Campaigns Use Different Strategies As Early Voting Begins
Early voting is now underway in Ohio. The campaigns have two different methods in this early voting season with one common goal – getting their voters out in bigger numbers.
Ohio Public Radio's Karen Kasler explains.
It was a long night for Bethany Sanders.
“I have been awake for most of the night, yeah.”
But she wasn’t waiting for a hot new phone or concert tickets. Sanders, who works with the Ohio State Senate Democratic caucus, was camping with several other young Democrats outside Franklin County’s early voting center set up in north Columbus. Most of those are students at Ohio State University, encouraged to be there by the Democratic Party’s campus outreach. Ilhan Dahir from the Columbus suburb of Hilliard and Noel Fisher, who’s originally from Kansas, were excited to be the first two in line to vote once the center door’s opened.
“We definitely wanted to show how excited we were about the entire process, about the president and that students are out here, we’re engaged and we’re really interested in showing everybody that we’re going to be a major voice in this election.”
“I’m here because I’m excited to vote. I’m a freshman at Ohio State so this is my first real election and it’s right here at Ground Zero for the presidential election and I am extremely excited to participate in it.”
Democrats held campouts like this across the state, both to raise awareness of the start of early voting and also to encourage voting at the beginning of the early voting period, since there may be no weekend voting later. A federal judge sided with Democrats and ordered the state to allow voting on the last weekend before the election, but that case is still in court. Meanwhile, Republicans weren’t standing in line to vote in big numbers today, but they were still working on their supporters….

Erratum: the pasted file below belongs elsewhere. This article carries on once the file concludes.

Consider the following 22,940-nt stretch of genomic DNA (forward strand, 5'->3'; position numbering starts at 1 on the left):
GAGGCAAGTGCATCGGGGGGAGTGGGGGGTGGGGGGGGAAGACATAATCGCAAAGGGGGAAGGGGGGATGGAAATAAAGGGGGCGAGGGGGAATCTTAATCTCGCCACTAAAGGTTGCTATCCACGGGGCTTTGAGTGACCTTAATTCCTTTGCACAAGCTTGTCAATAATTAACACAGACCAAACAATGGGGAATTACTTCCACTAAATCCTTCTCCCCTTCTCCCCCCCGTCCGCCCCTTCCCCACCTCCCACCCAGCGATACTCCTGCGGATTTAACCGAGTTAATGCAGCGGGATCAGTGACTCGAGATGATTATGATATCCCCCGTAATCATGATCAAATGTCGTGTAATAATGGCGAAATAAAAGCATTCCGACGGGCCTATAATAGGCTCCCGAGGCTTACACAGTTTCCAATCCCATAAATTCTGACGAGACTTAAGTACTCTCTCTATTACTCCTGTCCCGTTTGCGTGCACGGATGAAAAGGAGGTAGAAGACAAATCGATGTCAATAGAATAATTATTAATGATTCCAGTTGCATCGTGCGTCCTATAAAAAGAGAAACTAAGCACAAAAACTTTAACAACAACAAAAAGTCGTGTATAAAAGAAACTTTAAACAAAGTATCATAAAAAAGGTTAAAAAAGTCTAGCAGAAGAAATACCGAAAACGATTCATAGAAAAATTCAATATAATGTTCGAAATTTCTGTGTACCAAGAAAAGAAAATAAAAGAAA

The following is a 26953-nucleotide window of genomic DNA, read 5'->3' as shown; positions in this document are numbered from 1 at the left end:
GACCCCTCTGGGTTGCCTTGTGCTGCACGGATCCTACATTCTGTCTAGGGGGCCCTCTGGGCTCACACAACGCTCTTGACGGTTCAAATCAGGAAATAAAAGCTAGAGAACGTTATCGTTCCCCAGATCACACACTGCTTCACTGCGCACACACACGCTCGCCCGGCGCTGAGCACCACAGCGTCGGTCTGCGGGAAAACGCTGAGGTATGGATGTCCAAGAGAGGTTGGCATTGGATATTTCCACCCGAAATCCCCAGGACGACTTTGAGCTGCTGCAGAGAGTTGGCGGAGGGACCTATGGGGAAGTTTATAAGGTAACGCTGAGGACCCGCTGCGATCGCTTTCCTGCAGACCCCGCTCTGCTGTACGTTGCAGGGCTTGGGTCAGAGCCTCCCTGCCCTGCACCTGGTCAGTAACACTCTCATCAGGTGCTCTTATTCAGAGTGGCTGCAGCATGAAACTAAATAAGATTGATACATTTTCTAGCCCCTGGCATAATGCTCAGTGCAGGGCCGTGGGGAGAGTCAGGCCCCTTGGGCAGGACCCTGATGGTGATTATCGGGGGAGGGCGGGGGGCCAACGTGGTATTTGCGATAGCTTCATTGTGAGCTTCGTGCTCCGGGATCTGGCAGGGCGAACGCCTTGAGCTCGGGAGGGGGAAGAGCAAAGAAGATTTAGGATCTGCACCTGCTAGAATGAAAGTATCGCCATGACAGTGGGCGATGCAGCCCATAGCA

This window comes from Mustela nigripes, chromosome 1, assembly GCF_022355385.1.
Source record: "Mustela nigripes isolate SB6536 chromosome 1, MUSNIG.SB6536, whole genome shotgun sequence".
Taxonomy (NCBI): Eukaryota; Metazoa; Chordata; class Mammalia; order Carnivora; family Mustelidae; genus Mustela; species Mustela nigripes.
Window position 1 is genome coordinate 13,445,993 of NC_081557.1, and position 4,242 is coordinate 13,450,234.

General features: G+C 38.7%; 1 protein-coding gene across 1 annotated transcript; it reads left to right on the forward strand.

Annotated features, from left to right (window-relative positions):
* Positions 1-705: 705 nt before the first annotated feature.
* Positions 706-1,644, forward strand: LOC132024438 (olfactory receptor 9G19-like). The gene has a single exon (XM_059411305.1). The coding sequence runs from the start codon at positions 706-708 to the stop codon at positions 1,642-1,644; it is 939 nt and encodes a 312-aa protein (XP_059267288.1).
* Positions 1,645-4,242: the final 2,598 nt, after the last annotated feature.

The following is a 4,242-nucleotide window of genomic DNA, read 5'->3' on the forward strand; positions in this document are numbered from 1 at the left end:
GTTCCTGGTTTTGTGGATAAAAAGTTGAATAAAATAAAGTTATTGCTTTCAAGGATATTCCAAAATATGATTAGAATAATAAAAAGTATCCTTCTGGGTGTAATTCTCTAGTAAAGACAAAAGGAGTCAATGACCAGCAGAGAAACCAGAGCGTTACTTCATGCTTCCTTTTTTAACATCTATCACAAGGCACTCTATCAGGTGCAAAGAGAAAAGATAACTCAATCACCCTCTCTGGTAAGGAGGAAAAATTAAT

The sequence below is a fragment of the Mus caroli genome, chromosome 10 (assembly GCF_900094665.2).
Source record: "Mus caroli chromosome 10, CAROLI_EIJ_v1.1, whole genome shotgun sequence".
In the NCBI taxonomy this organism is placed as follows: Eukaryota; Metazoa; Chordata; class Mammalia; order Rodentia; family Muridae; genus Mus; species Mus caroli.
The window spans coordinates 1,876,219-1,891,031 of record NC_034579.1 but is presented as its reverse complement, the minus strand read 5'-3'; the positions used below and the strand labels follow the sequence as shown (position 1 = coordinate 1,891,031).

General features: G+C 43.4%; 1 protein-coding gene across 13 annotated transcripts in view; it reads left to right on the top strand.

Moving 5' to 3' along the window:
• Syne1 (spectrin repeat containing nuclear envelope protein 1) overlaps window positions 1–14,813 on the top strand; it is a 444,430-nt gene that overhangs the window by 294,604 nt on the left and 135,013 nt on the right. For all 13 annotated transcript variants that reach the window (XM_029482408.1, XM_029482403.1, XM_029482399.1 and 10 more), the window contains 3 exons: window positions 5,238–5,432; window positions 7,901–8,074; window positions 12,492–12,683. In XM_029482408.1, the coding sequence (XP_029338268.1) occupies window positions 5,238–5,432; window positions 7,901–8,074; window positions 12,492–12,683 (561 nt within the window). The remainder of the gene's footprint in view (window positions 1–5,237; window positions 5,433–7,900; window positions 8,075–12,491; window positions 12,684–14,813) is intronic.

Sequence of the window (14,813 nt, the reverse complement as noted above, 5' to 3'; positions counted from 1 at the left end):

“Hi, this is Mary. I’m calling with a brief survey. Can Mitt Romney, Paul Ryan and Josh Mandel count on your vote this November?”
Volunteers manned the phones at Romney headquarters in Columbus, reminding voters that don’t have to wait till November and could cast ballots now. Scott Jennings is the Ohio state director of the Romney for President campaign.
“We actually had vote early rallies in several counties, including Franklin. We had a big crowd in Hamilton. We’ve had one in Cleveland. We’ve got the Romney-Ryan early vote express bus that is going around the state. So we’re actually having early vote events every single day multiple times a day for the duration of October.”
Among those making those calls is Mimi Cohen of Columbus, who says she talked to several people who have a plan to wait till election day to vote.
“These couples that have a tradition of actually going to the polls that day and voting. That they’re not – they were, some of them were wary of what happened in Florida of the voting by mail. They want to be there that day.”
Sitting next to her is Marty Federico of Columbus.
“It is quiet enthusiasm but very definitely enthusiasm. And they have definitely got their minds made up.”
In most counties, voters will go to their regular board of elections offices to cast ballots if they don’t want to mail them in. But in a handful of counties, the boards have set up early voting centers. Back at the one in Franklin County, which is in an 80-thousand square foot old department store, spokesman Ben Piscatelli says he thinks all this space might be needed.
“Well, if past elections are any indication, there will be a lot of excitement early on. Then it will slow down a little bit, then it will build as we get toward election day. At about the halfway point of this first day, we had nearly 700 people show up to vote in person, and that’s almost as many as we had voting the entire first day of absentee voting in 2008. And that was a record turnout.”
This is the so-called golden week, when voters can register and vote on the same day. The Secretary of State sent out nearly 7 million applications for absentee ballots, and local boards have received more than 922-thousand of them. About 30 percent of voters cast ballots early in the presidential election of 2008, and board of elections breakdowns show more Democrats voted early in person, while more Republicans voted early by mail.